Don’t know what a “finsta” is? Don’t worry, you’re not alone. It’s a fake Instagram account. Fake-Insta. Finsta.
Here’s how Mashable describes them:
Finstas can house a wide variety of pics, from shitposts to risqué selfies to hyper-specific memes the user only wants their best friends to see. They’re generally private, with highly curated followings — it’s not uncommon for finsta accounts to only have 10-15 followers. Unless you’ve been invited to follow someone’s finsta, it’s generally impossible to tell who the account belongs to. It’s essentially a secret, unfiltered Instagram oasis.
Perfect. Just what you wanted your teen to have, right?
This is where the digital world can become overwhelming for parents, when you realize that your teen may have a digital alter-ego. Experts say technology creates wonderful opportunities for kids to grow and succeed, but ample opportunities for them to change who they are, for the worse, online.
“There’s a psychology to this, where kids are feeling like it’s a smoke screen. They can be one person on their device and they can be another person, in person,” says Kacee Jensen, youth advocate behind Let’s Talk Teens.
Clayton Cranford, the Cyber Safety Cop, says understanding the psychology is acknowledging that teens are not mature enough to know the difference between “what is right offline” vs. “what is right online”.
“They just say, ‘It feels different,’ says Cranford. “That’s the adolescent mind. A mind that is not using the prefrontal cortex to make a decision. It’s using the midbrain, the emotional piece of their brain, that is very active in those years.”
So what should you do now? Maybe you’ve discovered this digital alter-ego or you’re just ready to talk to your kid about the risks of creating one. Here’s some advice.
It’s okay to be shocked, but don’t overreact
Suzanne Kosmerl, from Hashtag Parenting, has worked in social media and marketing for 20 years and now teaches parents how to manage that world as a parent.
“Their jaws just dropped,” says Kosmerl, when telling parents what kids can do behind their digital alter-egos. “They were like, ‘What? They can do that?’”
She even admits, despite her expertise in the industry, she was caught off guard when her son finally got a smartphone.
“I used to brag that, ‘Oh, well, he’s never going to get in trouble, because I know what’s going on.’”
But Kosmerl quickly realized every child needs supervision and guidance. The key is creating consequences, but not overreacting.
“I don’t want to be like the sky is falling,” she says. “A lot of people say, ‘Don’t let them do anything. Shut it down.’ And that’s not realistic.”
Start daily digital conversations
“I had one mom tell me, ‘You follow my son on Instagram? He blocked me!’”
It’s not hard for any parent to get to that place, warns Kosmerl, but you can definitely come back from it. The road back to trust between parent and child starts with conversation.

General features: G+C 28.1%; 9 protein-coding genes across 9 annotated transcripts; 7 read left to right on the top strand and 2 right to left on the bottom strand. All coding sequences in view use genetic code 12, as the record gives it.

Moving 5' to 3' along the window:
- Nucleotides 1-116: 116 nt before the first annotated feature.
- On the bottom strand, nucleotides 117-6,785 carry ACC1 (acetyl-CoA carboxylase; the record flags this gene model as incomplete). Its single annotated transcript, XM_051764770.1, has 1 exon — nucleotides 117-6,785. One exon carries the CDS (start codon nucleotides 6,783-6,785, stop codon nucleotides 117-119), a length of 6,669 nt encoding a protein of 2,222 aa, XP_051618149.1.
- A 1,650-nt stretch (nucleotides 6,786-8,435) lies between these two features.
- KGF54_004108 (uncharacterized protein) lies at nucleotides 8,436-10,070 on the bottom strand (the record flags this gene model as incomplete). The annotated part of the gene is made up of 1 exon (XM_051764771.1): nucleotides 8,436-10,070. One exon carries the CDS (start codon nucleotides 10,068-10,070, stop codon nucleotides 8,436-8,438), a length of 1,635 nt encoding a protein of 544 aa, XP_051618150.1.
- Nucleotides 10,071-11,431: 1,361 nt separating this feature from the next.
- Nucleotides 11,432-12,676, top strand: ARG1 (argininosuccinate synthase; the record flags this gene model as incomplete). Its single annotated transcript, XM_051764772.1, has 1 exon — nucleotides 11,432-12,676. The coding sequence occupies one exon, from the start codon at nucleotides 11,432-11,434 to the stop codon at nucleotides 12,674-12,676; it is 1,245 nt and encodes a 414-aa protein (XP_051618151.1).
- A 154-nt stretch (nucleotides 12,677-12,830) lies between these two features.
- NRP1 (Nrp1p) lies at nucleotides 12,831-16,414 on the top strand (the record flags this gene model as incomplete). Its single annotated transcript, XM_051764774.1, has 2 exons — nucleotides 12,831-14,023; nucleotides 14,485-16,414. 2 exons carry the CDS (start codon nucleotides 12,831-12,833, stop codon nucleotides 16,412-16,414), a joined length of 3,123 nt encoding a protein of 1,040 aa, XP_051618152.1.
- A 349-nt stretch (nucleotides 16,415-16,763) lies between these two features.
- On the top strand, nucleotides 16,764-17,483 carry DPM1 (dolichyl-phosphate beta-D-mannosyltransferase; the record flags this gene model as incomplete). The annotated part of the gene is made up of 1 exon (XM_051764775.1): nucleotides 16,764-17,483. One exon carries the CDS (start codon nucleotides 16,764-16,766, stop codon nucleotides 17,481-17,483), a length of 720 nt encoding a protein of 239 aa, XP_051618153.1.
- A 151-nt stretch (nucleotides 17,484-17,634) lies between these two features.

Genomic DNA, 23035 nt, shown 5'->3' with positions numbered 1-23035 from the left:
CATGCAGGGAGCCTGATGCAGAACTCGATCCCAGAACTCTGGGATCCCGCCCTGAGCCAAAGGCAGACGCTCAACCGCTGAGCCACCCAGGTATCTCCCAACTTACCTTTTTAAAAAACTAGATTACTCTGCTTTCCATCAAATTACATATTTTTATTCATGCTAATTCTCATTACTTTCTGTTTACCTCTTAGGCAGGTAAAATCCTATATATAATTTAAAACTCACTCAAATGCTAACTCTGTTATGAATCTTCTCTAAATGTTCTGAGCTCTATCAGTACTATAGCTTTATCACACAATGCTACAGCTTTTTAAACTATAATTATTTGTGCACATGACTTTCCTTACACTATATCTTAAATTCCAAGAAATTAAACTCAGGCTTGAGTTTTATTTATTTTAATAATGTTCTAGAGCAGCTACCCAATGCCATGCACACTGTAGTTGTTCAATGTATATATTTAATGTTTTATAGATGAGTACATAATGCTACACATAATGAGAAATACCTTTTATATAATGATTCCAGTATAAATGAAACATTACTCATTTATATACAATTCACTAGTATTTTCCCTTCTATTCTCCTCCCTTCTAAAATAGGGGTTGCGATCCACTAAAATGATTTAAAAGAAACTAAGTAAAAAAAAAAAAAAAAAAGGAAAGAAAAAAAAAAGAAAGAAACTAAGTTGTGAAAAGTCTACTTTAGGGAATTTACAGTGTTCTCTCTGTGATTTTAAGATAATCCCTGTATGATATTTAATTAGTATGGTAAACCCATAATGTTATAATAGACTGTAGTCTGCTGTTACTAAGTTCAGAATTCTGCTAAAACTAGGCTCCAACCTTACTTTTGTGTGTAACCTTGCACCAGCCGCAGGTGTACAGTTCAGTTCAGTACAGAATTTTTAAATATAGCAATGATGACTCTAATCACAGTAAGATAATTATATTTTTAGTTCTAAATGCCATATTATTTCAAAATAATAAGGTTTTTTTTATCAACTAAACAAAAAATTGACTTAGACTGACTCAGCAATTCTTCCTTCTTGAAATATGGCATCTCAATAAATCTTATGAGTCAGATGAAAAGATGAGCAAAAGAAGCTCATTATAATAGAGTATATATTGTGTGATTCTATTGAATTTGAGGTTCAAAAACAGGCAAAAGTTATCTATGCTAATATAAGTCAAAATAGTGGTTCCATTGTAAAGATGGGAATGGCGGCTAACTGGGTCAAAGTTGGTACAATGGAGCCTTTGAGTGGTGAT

“One of the most common questions you ask your kid is ‘How was your day?’,” says Kosmerl. “You shouldn’t just ask ‘how was your day?’, but ‘how was your day online?’”
She says when parents talk to their kids about their online interactions, on a daily basis, it becomes a common topic of conversation. She recommends simple, casual questions like:
- What did you do online today?
- Did you see any cool memes?
- Who did you message?
- Did anyone send you anything?
You don’t want to pound your kid with an intense interrogation, but show genuine interest in what makes them laugh, what interests them or why they used their devices that day.
Share ground rules with your ‘mom group’
“When we started to navigate our own digital issues, [my son] would go to friends’ houses and we wanted our same rules to apply,” says Kosmerl. “Our mom group decided to get together and we agreed to the same rules, to make it easier. And, to have comfort, that you know they are going to follow the same rules they would have to in your own home.”
Here’s some examples of ground rules Kosmerl recommends parents set together:
- No phones at night. If it’s a sleepover or kids are just hanging out until the late hours, find a place to store and charge all the devices.
- Set limits for gaming. Create an understood time limit on video games, so the kids don’t end up playing for hours on end at another family’s home.
- If a mom sees something alarming, share it. It’s not about tattle-telling, but about relying on a village to raise your child.
Anyone can create a digital alter-ego
If a teen is creating a Finsta or alternative social media account for fun, it’s important to remember that an adult can do the same thing, and likely make it even more efficient, sneaky and attractive.
“The Internet breeds the worst parts of people because there is no accountability,” warns Cranford.
That’s why these experts say it’s important to warn your child that not only their choices, but the choices of others could mean heartbreak.
“The stakes are so much higher these days. When we were in high school you couldn’t send a picture to your boyfriend, that he could send to the whole school,” says Kosmerl. “But now, one good kid being compulsive and making a dumb decision could ruin their life… That’s reason alone that we should be checking their phones.”
Looking for a monitoring app for your kid’s devices? Check out the WebSafety app and it’s features. Want to hear more from experts like these? Join our Digital Parenting Facebook Group, a great place to learn about the latest tech talk, like “finstas”, and parenting tips to help guide your family conversations about technology.